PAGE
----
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Ant-Man and the Wasp: Quantumania

(2023) ** 1/2 Pg-13
125 min. Walt Disney Studios Motion Pictures. Director: Peyton Reed. Cast: Paul Rudd, Evangeline Lilly, Jonathan Majors, Michelle Pfeiffer, Michael Douglas, Kathryn Newton, David Dastmalchian, William Jackson Harper, Katy O'Brian, Bill Murray.

/content/films/5280/1.jpgThe state of the Marvel Cinematic Union is...meh. Increasingly, the entries in the franchise spawned from Marvel Comics characters and storylines play more like episodes in the most expensive television series ever—released to theaters two hours at a time—rather than meaningful self-contained stories. Ant-Man and the Wasp: Quantumania, the 31st film in the Marvel Cinematic Universe and the launching pad for "Phase Five" of its continuing story, offers too much sensational spectacle, melodrama, and high-stakes sci-fi adventure ever to bore its audience, but its echoes of exhausted blockbuster tropes ring hollow.

No spoilers here: just enough to assure you that Quantumania isn't a lost rock opera by The Who. Suffice it to say that the blended family of Scott Lang and Hope van Dyne (Paul Rudd and Evangline Lilly as Ant-Man and the Wasp), Hope's folks Hank Pym and Janet van Dyne (Michael Douglas and Michelle Pfeiffer), and Scott's now teenage daughter Cassie (Kathryn Newton) find themselves sucked into the Quantum Realm, a subatomic universe of wonders, terrors, and infinite possibility. They must find their way home while contending with a new "big bad" in the fearsomely named Kang the Conqueror (Jonathan Majors, suitably imperious and intimidating), setting up a conflict that will come to a head in Phase Six's Avengers: The Kang Dynasty (2025). If your eyes have glazed over by now, feel free to stop reading. This movie is not for you.

Of course, it should come as no surprise that a movie called Ant-Man and the Wasp: Quantumania should overflow with comic-book nonsense, but director Peyton Reed's two earlier Ant-Man entries made a stronger effort to remain accessibly entertaining to those who have never set foot in a comic book shop. Quantumania starts out as what appears to be the umpteenth post-CGI ripoff of 1966's Fantastic Voyage and like tales of scientists on phantasmagorical missions, but the plot swiftly turns into a shorthand Star Wars, with Kang as the evil, stentorian Sith lord backed by an army of Stormtroopers while rogues gather in colorful cantinas and rebels organize in scrappy camps. Screenwriter Jeff Loveness' themes are halfhearted (dad-redemption for absent-dad-ism, baddie redemption for being "a dick") and his dialogue sounds like it was written by ChatGPT (Kang on time: "It's a cage, and it does everything it can to break you").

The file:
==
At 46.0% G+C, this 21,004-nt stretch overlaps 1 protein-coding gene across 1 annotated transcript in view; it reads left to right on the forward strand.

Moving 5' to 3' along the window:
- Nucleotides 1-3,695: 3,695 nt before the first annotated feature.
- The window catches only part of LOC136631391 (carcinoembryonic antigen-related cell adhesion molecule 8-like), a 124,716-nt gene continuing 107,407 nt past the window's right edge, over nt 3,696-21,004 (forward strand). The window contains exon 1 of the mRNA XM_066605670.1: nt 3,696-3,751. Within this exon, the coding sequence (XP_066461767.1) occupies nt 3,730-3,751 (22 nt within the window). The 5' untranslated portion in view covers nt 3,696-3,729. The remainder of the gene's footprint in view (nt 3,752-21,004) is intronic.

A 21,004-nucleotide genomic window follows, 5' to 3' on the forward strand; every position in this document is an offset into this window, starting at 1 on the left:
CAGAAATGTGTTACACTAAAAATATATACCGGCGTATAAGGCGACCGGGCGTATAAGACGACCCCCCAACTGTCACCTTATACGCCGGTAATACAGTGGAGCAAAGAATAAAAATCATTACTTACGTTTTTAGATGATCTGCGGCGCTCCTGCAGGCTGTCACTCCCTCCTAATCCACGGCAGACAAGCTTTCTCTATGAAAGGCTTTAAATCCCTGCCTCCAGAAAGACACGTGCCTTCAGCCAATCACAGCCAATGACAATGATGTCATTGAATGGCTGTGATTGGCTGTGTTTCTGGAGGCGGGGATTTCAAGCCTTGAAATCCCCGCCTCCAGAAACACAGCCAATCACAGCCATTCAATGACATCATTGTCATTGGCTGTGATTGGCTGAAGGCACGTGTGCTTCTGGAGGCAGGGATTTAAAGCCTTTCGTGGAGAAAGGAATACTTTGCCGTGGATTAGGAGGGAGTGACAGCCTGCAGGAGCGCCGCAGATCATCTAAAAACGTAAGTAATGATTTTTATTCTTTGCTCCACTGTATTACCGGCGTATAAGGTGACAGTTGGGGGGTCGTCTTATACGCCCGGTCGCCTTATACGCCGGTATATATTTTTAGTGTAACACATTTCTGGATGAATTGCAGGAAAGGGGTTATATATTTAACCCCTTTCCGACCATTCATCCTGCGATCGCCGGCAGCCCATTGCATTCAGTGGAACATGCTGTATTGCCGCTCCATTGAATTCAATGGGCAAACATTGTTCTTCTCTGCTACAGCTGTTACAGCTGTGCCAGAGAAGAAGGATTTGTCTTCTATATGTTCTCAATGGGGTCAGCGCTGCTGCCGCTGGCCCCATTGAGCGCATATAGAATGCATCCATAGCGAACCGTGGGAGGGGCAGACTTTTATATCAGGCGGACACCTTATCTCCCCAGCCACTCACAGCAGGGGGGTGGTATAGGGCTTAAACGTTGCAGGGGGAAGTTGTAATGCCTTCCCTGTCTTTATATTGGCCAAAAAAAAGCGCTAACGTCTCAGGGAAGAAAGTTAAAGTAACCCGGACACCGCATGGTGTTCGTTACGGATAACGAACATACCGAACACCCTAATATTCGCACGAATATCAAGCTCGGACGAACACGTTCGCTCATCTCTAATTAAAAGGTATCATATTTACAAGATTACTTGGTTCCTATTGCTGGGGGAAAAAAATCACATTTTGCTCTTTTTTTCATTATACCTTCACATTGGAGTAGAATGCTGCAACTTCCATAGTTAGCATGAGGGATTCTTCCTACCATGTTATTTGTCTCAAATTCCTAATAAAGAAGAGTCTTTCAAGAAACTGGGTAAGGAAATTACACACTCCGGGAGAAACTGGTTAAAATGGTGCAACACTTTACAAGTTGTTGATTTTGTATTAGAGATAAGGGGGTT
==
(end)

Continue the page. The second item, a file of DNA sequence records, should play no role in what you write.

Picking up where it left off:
Look, I'm not going to say I didn't enjoy myself during Ant-Man and the Wasp: Quantumania. I did. This movie allows Michelle Pfeiffer to play Linda Hamilton, and its action sequences at times get to go to particularly wild places most blockbusters can't go, most notably when Scott encounters something called a "probability storm." Although it can be difficult to get one's bearings at times in the thick of an overpopulated CGI muddle, the kaiju scale and shrink-and-grow novelty of the Ant-Man films still offer plenty of visual wonder (Lewis Carroll, eat your heart out!), and speaking of scale, six sequences shot with IMAX tech—including the entire extended climax—go extra-big in the specially-formatted IMAX version of the film. If you're going to see this, try to see it in a real IMAX theater with a 75-foot-tall screen. In San Francisco, where the film is set, that means a trip to the AMC Metreon, which holds the second-tallest IMAX screen in the US.

On balance, Ant-Man and the Wasp: Quantumania remains tons of fun for comics nerds and an easy pass for anyone else. It's more franchise extension than film, more thrill ride than satisfying story, but if that's what floats your boat for a night out of the house, I've got music to your ears: mid-credits and post-credits scenes. Personally, I was more interested in Scott Lang's reading at City Lights Bookstore from his memoir Look Out for the Little Guy! (also available in audiobook), but to each their own, right?

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